The shallop that re-enacted Capt. John Smith's 1608 travels on the Chesapeake Bay will enjoy a more restful summer this year without straying far from the public eye.
"The shallop will continue to travel the Bay with a new crew of volunteers, telling the story of the John Smith voyage and the Bay 400 years ago, and introducing the John Smith water trail," said Drew McMullen, president of Sultana Projects.
Sultana Projects built the recreated shallop and organized its 2007 tour of the Bay. A crew of 12 spent 120 days sailing the small open vessel to more than 20 ports of call to commemorate Smith's exploration of the Bay and draw attention to the region's human and environmental history.
The shallop will continue to appear at special events, but will also enjoy longer stays at exhibits and interpretive centers and help to promote the emerging Captain John Smith Chesapeake National Historic Water Trail.
Two ways to learn more about the shallop are approaching fast.
On April 25, the shallop debuts in a documentary film that will air as part of Chesapeake Bay Week on Maryland Public Television. On May 3, a three-way race pits the Sultana shallop against two of its cousins in a competition for the Captain John Smith Cup, as part of the Maryland Maritime Heritage Festival in Annapolis.
The two other shallops in the race are also Smith replicas, built in Virginia. The Deltaville Maritime Museum, Holly Point Nature Park and the Deltaville Community Association joined forces to create the Explorer near the mouth of the Rappahannock River.
Volunteers at the Reedville Fishermen's Museum, on Virginia's Northern Neck, created The Spirit of 1608 using local trees that were toppled by Hurricane Isabel.
Spokesperson Michael Shultz said the race is a fun way to commemorate Smith's voyages. "It will also bring attention to the new water trail in his name, and to the recreation and tourism opportunities the trail creates," Shultz said.
"On the Trail of Captain John Smith: Rediscovering the Chesapeake Bay" is a one-hour documentary that captures the shallop's 2007 voyages and ponders the experience of the landscape that existed four centuries ago. Producer and director Susanne Stahley followed the crew as they maneuvered the boat through summer heat, dramatic scenery and "some gargantuan reminders of the modern world."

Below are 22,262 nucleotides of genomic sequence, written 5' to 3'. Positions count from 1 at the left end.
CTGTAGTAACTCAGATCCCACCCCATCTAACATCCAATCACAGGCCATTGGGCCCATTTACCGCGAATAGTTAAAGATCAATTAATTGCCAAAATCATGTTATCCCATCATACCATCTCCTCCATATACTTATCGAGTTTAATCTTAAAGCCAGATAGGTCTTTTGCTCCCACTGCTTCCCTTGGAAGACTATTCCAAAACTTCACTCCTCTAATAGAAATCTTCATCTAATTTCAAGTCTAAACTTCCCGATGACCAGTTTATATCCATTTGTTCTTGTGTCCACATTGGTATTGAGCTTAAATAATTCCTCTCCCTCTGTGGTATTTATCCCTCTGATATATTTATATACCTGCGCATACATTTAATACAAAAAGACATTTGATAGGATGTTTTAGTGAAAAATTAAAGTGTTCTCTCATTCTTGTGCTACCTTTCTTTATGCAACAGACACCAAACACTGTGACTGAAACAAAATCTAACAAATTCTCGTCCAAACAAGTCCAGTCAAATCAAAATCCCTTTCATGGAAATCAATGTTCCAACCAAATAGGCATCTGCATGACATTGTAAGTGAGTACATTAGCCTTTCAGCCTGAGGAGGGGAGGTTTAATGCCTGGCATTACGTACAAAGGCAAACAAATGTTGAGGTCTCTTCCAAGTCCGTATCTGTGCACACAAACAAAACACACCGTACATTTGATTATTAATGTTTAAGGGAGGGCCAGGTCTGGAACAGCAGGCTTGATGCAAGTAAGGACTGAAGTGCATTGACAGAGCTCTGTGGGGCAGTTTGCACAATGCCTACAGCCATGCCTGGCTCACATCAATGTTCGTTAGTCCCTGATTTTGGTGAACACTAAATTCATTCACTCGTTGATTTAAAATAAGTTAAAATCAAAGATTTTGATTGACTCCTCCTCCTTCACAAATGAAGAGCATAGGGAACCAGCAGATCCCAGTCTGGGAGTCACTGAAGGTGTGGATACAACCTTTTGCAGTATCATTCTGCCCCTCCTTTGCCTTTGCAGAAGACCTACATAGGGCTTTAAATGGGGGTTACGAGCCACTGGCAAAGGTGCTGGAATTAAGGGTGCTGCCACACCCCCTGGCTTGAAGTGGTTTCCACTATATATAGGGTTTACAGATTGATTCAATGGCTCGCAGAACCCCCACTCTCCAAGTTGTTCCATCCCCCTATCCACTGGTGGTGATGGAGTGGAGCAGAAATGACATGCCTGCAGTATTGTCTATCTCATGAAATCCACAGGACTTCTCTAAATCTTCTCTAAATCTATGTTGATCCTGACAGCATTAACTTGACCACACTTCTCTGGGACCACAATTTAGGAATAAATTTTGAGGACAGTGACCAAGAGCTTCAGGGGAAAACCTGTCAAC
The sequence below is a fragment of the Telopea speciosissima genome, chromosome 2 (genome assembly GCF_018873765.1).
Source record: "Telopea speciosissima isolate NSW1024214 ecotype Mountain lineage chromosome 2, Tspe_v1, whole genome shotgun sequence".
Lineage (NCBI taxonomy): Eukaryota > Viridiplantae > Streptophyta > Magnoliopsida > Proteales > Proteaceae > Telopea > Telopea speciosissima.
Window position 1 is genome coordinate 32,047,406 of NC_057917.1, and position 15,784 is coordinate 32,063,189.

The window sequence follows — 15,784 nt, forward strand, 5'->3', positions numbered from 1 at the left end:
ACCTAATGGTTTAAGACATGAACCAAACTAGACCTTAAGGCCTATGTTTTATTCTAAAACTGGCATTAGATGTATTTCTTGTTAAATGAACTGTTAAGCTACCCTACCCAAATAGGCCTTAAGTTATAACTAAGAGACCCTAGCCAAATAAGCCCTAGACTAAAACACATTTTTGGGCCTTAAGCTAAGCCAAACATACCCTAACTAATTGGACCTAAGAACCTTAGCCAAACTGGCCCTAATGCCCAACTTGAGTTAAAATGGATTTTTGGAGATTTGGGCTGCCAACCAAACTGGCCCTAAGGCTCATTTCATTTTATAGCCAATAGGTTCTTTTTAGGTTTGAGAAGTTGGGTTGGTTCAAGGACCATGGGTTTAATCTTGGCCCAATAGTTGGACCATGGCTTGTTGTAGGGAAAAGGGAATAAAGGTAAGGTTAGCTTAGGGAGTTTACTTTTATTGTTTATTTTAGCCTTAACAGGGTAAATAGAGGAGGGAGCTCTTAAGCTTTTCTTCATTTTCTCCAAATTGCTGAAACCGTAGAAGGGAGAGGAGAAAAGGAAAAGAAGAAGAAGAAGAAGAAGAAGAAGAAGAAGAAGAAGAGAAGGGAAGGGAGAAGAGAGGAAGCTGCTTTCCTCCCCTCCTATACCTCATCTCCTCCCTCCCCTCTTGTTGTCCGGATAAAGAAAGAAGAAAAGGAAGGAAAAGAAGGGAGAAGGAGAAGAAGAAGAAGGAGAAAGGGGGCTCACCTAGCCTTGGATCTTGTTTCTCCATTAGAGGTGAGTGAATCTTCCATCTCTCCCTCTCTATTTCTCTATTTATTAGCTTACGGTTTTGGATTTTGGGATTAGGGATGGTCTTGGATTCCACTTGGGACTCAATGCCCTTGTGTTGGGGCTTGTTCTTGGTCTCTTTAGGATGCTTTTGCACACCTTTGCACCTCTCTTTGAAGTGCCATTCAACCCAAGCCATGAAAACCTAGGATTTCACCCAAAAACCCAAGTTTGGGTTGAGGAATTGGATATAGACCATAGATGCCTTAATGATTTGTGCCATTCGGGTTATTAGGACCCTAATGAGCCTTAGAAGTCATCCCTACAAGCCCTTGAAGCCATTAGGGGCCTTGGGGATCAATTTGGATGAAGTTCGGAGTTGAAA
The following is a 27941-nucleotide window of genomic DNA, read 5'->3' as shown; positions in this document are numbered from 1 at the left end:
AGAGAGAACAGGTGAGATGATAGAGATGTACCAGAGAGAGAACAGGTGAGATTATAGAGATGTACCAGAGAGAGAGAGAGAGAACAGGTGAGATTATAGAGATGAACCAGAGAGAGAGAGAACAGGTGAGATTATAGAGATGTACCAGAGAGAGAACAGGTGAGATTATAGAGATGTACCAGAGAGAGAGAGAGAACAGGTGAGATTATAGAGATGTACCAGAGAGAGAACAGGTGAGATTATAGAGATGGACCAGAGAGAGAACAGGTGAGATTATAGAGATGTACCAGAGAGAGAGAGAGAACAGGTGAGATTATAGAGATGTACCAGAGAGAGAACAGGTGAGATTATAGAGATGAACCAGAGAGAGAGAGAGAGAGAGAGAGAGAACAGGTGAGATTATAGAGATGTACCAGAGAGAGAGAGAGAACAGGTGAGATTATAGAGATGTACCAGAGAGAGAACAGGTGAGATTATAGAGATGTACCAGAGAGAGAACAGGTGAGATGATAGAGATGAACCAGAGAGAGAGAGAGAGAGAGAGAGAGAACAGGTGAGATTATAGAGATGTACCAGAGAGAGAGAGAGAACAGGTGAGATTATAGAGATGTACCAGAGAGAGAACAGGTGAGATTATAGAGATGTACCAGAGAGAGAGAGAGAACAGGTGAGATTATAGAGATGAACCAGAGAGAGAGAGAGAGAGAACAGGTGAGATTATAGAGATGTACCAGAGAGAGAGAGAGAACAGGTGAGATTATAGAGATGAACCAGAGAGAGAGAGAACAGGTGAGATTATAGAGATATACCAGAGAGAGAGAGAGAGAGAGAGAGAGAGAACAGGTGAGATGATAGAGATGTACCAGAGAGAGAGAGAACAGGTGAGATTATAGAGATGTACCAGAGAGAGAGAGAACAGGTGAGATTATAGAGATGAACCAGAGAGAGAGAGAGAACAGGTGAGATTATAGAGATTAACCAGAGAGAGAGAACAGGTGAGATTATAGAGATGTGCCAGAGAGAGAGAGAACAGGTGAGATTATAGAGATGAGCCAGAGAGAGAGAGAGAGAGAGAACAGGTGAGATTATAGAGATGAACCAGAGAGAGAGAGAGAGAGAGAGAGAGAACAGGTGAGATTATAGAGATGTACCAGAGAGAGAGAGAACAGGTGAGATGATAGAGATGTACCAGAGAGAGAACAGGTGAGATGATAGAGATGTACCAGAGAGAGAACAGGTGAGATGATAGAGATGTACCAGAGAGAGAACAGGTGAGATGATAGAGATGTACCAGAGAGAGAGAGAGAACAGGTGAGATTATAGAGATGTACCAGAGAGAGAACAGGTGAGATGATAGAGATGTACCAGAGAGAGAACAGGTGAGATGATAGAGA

"We got some incredible aerial images that really evoke the Smith shallop on its historic, almost mythic journey," she said.
Despite spending personal time on the Bay, Stahley was moved by the perspectives she gained on the shallop.
"I was still surprised by things like the cliffs of the Rappahannock and the misty marshes of the Nanticoke. But those surprises await anyone who ventures out. And it reinforces what I've learned over the years-the Bay is a unique place in the world, with world class beauties that we need to remind people of."
2008 Shallop Appearances
Premiere of "On the Trail of Captain John Smith: Rediscovering the Chesapeake Bay": 7 p.m. April 17 at the Prince Theatre in Chestertown, MD. Fee: $5. To reserve a seat, call 410-778-5954.
Broadcast of "On the Trail of Captain John Smith: Rediscovering the Chesapeake Bay": 9 p.m. April 25 on Maryland Public Television.
Shallop Race at the Maryland Maritime Heritage Festival: 12:10 p.m. May 3 in Annapolis.
Kickoff Celebrations for the Delmarva Discovery Center: June 8 to July 8 (tentative dates) in Pocomoke City, MD. For updates, e-mail firstname.lastname@example.org.
Re-enactment at the Shrewsbury Institute: Aug. 9-10 at Turners Creek, MD.
Bay Jam Fleet Race: Aug. 16 at Turners Creek, MD.
Funding Approved for 2 more 'smart buoys'
Congress recently approved $440,000 for the National Oceanic and Atmospheric Administration's Chesapeake Bay Office to deploy two new "smart buoys" along the Captain John Smith Chesapeake National Historic Water Trail.
The two buoys will join three that were placed last year to mark the trail, which is under development by the National Park Service. The initial three buoys were located near Jamestown in the James River in Virginia, and in the Potomac and Patapsco Rivers in Maryland.
The buoys transmit real-time monitoring and weather information, as well as cultural and historic information about each site. Information can be accessed via the Internet at www.buoybay.org or by calling 1-877-BUOYBAY.
The buoys are intended to aid boaters on the trail, as well as provide information to scientists, teachers, students and others interested in the Bay's health, and history.
Meanwhile, the Friends of the Captain John Smith Chesapeake National Historic Water Trail, an organization devoted to promoting understanding and appreciation of the Bay through the trail, is calling on Congress to appropriate $1 million to further expand the buoy system in 2009.
For details, visit the organization's web-site at www.friendsofthejohnsmithtrail.org.